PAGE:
Such starkness is not the source of the painting’s kitsch; in it rests the work’s affinity to the as-yet-unconceived idea of the avant-garde. Rather, what makes the painting kitsch are the wide, roundish smears meant for eyes—precursors of the eyes that stare out from the paintings (made just when all those Fulbright scholars were going wild for the Mannerists) of Walter Keane, who said his works were inspired by memories of the “war-wracked innocents” he’d seen as an art student in Europe in the late 1940s. Antonio Natali, in his catalog essay, suggests that the present appearance of the painting, including the Christ child’s googly eyes, reflects the botched attempt of another artist to complete it after the debacle with Buonafede led Rosso to abandon it; but the eyes are surely Rosso’s invention, as we see the same bizarre expression in other early works of his: Madonna and Child With St. John the Baptist and St. Bartholomew (Villamagna Altarpiece), 1521; and Holy Family With the Young St. John the Baptist, circa 1521–22. Perhaps Rosso could have said, like Keane four centuries later: “I want my paintings to clobber you in the heart and make you yell, ‘DO SOMETHING!’”

What I am calling “kitsch” is just that clutching at the viewer’s heartstrings, the sense of what Keats called a “palpable design” on the beholder. A fundamental uncertainty as to whether the artist and the viewer still form part of a community of faith creates a need to extort conviction when none might be forthcoming. But whatever is cringe-inducing in Rosso’s pictures is more or less inextricable from what sometimes makes them so breathtaking. Unfortunately, his great 1521 Deposition has not come to Florence from Volterra; as with any exhibition of Renaissance art, this one inevitably suffers from the fact that so many of what might have been the most important exhibits are immovable. In that work, the geometry of a massive cross becomes the armature for clusters of weirdly distorted bodies—geometricized yet weightless, as if they had been sculpted in Styrofoam—that arouse about as much credibility as Dalí’s soft watches, yet convey an anguish adequate to the painting’s subject precisely through this sense of dreamlike unreality. But perhaps more typical of the artist is a later Deposition that is on view here, dated 1527–28; the machinery of the setting practically disappears in a darkness that, according to Vasari, was intended to suggest “the eclipse that took place at Christ’s death,” but instead seems to convey the inability of the spectators, shown piling onto one another to partake of the agony of scene, to perceive it to their satisfaction. Amid the tumult and obscurity, one might fail to notice the mysterious animal-faced figure (he looks not unlike Jim Carrey as the Grinch) looking on from the background. A similar darkness and claustrophobic airlessness is at work in a much later Pietà that may be one of Rosso’s last works, given a date of around 1538–40.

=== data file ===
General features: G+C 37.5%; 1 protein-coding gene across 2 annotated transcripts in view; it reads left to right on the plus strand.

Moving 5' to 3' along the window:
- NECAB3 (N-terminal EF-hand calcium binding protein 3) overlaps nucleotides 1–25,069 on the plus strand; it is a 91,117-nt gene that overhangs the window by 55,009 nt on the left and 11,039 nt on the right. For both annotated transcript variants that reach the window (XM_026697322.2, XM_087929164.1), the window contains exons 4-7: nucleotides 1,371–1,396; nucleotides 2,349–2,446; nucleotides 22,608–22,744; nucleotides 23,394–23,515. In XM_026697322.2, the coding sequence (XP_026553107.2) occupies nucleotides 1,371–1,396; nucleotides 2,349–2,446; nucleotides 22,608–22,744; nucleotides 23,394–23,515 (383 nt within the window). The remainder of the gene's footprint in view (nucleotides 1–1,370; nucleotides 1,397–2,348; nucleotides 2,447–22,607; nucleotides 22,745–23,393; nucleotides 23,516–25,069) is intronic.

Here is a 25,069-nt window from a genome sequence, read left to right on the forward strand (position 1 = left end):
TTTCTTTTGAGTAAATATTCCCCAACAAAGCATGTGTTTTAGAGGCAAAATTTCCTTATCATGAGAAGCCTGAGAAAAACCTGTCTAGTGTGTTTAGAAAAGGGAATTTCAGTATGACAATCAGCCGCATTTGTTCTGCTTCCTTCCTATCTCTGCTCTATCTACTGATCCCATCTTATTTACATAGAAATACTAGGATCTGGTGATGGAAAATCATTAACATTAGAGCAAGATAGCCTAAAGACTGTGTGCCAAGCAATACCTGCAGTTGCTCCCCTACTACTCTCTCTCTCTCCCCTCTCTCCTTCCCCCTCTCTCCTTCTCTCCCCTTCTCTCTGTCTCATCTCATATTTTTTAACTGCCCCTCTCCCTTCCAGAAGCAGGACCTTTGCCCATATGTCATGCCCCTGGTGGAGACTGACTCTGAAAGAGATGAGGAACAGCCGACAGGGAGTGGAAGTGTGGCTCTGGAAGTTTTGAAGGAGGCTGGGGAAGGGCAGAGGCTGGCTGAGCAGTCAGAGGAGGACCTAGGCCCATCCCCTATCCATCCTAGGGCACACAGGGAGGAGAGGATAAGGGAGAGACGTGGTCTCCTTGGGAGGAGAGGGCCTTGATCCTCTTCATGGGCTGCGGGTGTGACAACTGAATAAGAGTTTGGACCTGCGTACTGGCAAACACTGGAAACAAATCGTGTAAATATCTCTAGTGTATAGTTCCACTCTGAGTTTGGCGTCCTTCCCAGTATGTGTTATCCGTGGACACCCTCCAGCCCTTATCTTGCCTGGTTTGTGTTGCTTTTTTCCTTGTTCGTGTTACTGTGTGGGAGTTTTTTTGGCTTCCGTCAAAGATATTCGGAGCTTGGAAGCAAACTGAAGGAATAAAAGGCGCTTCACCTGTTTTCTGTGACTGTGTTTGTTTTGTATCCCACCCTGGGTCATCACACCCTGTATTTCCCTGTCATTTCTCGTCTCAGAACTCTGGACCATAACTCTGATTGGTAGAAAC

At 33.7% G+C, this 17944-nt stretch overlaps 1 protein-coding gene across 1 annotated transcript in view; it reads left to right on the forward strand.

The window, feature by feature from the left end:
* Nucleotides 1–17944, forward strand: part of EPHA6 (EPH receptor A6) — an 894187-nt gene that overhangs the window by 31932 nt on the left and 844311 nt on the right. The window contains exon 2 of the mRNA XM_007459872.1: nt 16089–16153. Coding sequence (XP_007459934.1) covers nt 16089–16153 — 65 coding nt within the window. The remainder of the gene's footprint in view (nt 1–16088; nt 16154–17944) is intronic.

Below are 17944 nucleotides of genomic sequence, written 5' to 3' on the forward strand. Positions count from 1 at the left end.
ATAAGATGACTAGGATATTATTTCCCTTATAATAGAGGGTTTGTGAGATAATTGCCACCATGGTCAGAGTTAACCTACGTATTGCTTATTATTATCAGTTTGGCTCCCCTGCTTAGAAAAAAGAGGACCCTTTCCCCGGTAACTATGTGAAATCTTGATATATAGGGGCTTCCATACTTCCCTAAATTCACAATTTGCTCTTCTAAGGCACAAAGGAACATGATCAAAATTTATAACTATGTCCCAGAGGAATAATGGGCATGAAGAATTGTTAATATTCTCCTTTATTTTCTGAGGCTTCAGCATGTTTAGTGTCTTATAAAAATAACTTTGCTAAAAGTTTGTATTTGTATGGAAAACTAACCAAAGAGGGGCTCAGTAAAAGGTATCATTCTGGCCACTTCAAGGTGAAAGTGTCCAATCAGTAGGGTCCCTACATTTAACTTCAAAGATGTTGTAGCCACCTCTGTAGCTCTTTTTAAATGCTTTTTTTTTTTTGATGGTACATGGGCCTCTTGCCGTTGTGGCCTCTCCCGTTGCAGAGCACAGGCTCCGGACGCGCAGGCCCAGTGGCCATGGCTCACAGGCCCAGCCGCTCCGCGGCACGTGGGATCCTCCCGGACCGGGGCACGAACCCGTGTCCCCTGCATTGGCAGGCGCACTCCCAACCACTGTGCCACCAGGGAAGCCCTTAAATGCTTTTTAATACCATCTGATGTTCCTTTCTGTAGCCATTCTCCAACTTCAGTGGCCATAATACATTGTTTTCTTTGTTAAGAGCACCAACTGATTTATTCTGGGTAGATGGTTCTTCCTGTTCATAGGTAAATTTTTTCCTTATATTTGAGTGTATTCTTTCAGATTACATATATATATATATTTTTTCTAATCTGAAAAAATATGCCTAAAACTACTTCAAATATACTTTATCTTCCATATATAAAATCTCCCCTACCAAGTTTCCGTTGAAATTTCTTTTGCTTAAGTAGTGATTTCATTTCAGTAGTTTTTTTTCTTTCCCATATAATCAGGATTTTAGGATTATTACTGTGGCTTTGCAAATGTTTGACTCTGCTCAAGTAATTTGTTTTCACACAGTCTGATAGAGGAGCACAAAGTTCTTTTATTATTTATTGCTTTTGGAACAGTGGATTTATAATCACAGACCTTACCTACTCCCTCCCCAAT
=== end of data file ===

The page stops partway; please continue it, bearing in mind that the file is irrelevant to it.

* * *

Pontormo, too, in his early paintings on religious themes, has a tendency to overload his subjects’ eyes with expressiveness—consider just the central Mary in the 1518 Sacra Conversazione (Pucci Altarpiece), not to mention the Christ child with the unfocused stoner’s gaze in the 1523–25 Madonna and Child With the Young St. John the Baptist—but not quite as heavy-handedly as his Florentine colleague. Born Jacopo Carucci in 1494 (the same year as Rosso), the painter’s alias refers to Pontorme, his hometown, near Empoli. Vasari characterizes him as an asocial eccentric who dressed shabbily, adding: “He would not work save when and for whom he pleased.” Like Rosso, Pontormo painted a Deposition that is sadly missing from the show at the Palazzo Strozzi, though it hangs nearby in Florence in the church of Santa Felícita. It is dated 1525–28 and, in contrast to the one painted a few years earlier by Rosso, it forgoes any geometrical structure whatsoever. It lacks the cross itself, and the ground on which the figures with their candy-colored draperies tread is not differentiated from the air; they all seem to float slowly around each other in a sort of torpid Brownian motion. The one anchor in something like reality is the foreground figure, who actually appears to bear the weight of the dead savior on his shoulder, though crouching in a position that makes this almost impossible.

A similar weightlessness and placelessness can be seen in another famous painting of Pontormo’s on display at the Palazzo Strozzi, the Visitation of circa 1528–29. This sense of placelessness is all the more confounding in that the painting is given an outdoor setting with architecture—yet this is as unconvincing as a theatrical flat, and moreover entirely out of scale with the figures, who therefore appear as giantesses. Moreover, the figures of Mary and Elizabeth beginning to embrace each other in greeting are watched over by two women behind them who appear to be the same Mary and Elizabeth. We are presented not with the representation of a real event, but with the evocation of a spiritual state of being in which action and contemplation are at once split off from each other and confused.